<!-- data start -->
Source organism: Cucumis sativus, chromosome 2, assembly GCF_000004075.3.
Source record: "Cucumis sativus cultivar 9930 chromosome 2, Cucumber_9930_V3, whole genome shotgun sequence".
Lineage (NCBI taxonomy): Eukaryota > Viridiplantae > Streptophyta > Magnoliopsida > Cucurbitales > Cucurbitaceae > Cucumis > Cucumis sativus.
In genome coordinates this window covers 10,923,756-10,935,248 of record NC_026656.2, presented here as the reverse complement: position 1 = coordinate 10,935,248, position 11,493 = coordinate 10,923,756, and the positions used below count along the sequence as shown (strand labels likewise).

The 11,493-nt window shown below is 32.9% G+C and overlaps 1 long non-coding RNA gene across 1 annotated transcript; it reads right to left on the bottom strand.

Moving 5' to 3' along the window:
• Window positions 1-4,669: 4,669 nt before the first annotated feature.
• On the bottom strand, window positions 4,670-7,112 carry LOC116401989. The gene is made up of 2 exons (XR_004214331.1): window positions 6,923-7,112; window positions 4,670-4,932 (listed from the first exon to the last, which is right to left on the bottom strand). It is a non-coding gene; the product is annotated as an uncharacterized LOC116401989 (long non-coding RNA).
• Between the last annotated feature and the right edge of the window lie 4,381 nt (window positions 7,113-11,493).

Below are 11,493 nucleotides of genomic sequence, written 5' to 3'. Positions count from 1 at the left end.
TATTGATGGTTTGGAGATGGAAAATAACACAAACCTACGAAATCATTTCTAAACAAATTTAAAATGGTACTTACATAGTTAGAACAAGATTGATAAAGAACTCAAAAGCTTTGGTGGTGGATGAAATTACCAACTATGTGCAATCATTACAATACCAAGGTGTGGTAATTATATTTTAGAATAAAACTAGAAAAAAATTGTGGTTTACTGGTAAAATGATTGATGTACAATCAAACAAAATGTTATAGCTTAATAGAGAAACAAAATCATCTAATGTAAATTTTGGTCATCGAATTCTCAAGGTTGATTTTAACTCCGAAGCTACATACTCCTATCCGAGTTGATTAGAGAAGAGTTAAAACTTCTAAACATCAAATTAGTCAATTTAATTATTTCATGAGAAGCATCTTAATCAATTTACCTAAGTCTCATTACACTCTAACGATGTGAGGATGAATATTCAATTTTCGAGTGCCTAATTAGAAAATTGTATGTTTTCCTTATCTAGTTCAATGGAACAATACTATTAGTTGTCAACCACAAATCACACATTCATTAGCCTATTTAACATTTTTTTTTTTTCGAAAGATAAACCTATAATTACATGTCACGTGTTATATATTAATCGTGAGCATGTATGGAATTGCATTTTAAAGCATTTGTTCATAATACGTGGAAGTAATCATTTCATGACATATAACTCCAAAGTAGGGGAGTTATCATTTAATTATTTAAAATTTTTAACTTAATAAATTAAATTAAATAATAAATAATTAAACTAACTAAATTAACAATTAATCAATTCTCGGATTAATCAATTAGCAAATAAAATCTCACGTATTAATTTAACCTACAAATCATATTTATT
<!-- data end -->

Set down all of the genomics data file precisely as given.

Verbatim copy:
Source organism: Cucumis sativus, chromosome 2, assembly GCF_000004075.3.
Source record: "Cucumis sativus cultivar 9930 chromosome 2, Cucumber_9930_V3, whole genome shotgun sequence".
Lineage (NCBI taxonomy): Eukaryota > Viridiplantae > Streptophyta > Magnoliopsida > Cucurbitales > Cucurbitaceae > Cucumis > Cucumis sativus.
In genome coordinates this window covers 10,923,756-10,935,248 of record NC_026656.2, presented here as the reverse complement: position 1 = coordinate 10,935,248, position 11,493 = coordinate 10,923,756, and the positions used below count along the sequence as shown (strand labels likewise).

The 11,493-nt window shown below is 32.9% G+C and overlaps 1 long non-coding RNA gene across 1 annotated transcript; it reads right to left on the bottom strand.

Moving 5' to 3' along the window:
• Window positions 1-4,669: 4,669 nt before the first annotated feature.
• On the bottom strand, window positions 4,670-7,112 carry LOC116401989. The gene is made up of 2 exons (XR_004214331.1): window positions 6,923-7,112; window positions 4,670-4,932 (listed from the first exon to the last, which is right to left on the bottom strand). It is a non-coding gene; the product is annotated as an uncharacterized LOC116401989 (long non-coding RNA).
• Between the last annotated feature and the right edge of the window lie 4,381 nt (window positions 7,113-11,493).

Below are 11,493 nucleotides of genomic sequence, written 5' to 3'. Positions count from 1 at the left end.
TATTGATGGTTTGGAGATGGAAAATAACACAAACCTACGAAATCATTTCTAAACAAATTTAAAATGGTACTTACATAGTTAGAACAAGATTGATAAAGAACTCAAAAGCTTTGGTGGTGGATGAAATTACCAACTATGTGCAATCATTACAATACCAAGGTGTGGTAATTATATTTTAGAATAAAACTAGAAAAAAATTGTGGTTTACTGGTAAAATGATTGATGTACAATCAAACAAAATGTTATAGCTTAATAGAGAAACAAAATCATCTAATGTAAATTTTGGTCATCGAATTCTCAAGGTTGATTTTAACTCCGAAGCTACATACTCCTATCCGAGTTGATTAGAGAAGAGTTAAAACTTCTAAACATCAAATTAGTCAATTTAATTATTTCATGAGAAGCATCTTAATCAATTTACCTAAGTCTCATTACACTCTAACGATGTGAGGATGAATATTCAATTTTCGAGTGCCTAATTAGAAAATTGTATGTTTTCCTTATCTAGTTCAATGGAACAATACTATTAGTTGTCAACCACAAATCACACATTCATTAGCCTATTTAACATTTTTTTTTTTTCGAAAGATAAACCTATAATTACATGTCACGTGTTATATATTAATCGTGAGCATGTATGGAATTGCATTTTAAAGCATTTGTTCATAATACGTGGAAGTAATCATTTCATGACATATAACTCCAAAGTAGGGGAGTTATCATTTAATTATTTAAAATTTTTAACTTAATAAATTAAATTAAATAATAAATAATTAAACTAACTAAATTAACAATTAATCAATTCTCGGATTAATCAATTAGCAAATAAAATCTCACGTATTAATTTAACCTACAAATCATATTTATT